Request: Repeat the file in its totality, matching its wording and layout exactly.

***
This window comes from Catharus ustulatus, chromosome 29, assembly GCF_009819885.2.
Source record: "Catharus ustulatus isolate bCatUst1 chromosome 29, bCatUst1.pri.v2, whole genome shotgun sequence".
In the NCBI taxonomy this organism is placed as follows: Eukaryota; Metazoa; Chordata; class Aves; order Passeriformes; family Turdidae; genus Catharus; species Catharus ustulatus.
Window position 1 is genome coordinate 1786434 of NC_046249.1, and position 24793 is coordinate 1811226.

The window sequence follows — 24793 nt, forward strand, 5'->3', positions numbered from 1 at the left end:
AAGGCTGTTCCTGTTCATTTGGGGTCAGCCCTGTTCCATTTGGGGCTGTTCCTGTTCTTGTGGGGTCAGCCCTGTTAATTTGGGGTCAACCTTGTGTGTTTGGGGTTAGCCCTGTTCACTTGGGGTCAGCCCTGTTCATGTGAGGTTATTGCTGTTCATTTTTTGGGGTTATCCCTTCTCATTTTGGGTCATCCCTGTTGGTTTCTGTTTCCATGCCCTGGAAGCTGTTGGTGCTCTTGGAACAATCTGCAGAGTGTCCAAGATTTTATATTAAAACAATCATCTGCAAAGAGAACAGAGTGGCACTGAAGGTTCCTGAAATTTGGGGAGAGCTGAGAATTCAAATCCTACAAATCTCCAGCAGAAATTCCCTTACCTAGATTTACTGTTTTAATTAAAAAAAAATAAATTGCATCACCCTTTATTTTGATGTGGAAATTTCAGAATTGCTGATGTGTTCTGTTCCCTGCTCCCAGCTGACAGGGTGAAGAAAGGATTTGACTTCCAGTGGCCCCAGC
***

This window comes from Catharus ustulatus, chromosome 29, assembly GCF_009819885.2.
Source record: "Catharus ustulatus isolate bCatUst1 chromosome 29, bCatUst1.pri.v2, whole genome shotgun sequence".
In the NCBI taxonomy this organism is placed as follows: Eukaryota; Metazoa; Chordata; class Aves; order Passeriformes; family Turdidae; genus Catharus; species Catharus ustulatus.
Window position 1 is genome coordinate 1786434 of NC_046249.1, and position 24793 is coordinate 1811226.

The window sequence follows — 24793 nt, forward strand, 5'->3', positions numbered from 1 at the left end:
AAGGCTGTTCCTGTTCATTTGGGGTCAGCCCTGTTCCATTTGGGGCTGTTCCTGTTCTTGTGGGGTCAGCCCTGTTAATTTGGGGTCAACCTTGTGTGTTTGGGGTTAGCCCTGTTCACTTGGGGTCAGCCCTGTTCATGTGAGGTTATTGCTGTTCATTTTTTGGGGTTATCCCTTCTCATTTTGGGTCATCCCTGTTGGTTTCTGTTTCCATGCCCTGGAAGCTGTTGGTGCTCTTGGAACAATCTGCAGAGTGTCCAAGATTTTATATTAAAACAATCATCTGCAAAGAGAACAGAGTGGCACTGAAGGTTCCTGAAATTTGGGGAGAGCTGAGAATTCAAATCCTACAAATCTCCAGCAGAAATTCCCTTACCTAGATTTACTGTTTTAATTAAAAAAAAATAAATTGCATCACCCTTTATTTTGATGTGGAAATTTCAGAATTGCTGATGTGTTCTGTTCCCTGCTCCCAGCTGACAGGGTGAAGAAAGGATTTGACTTCCAGTGGCCCCAGC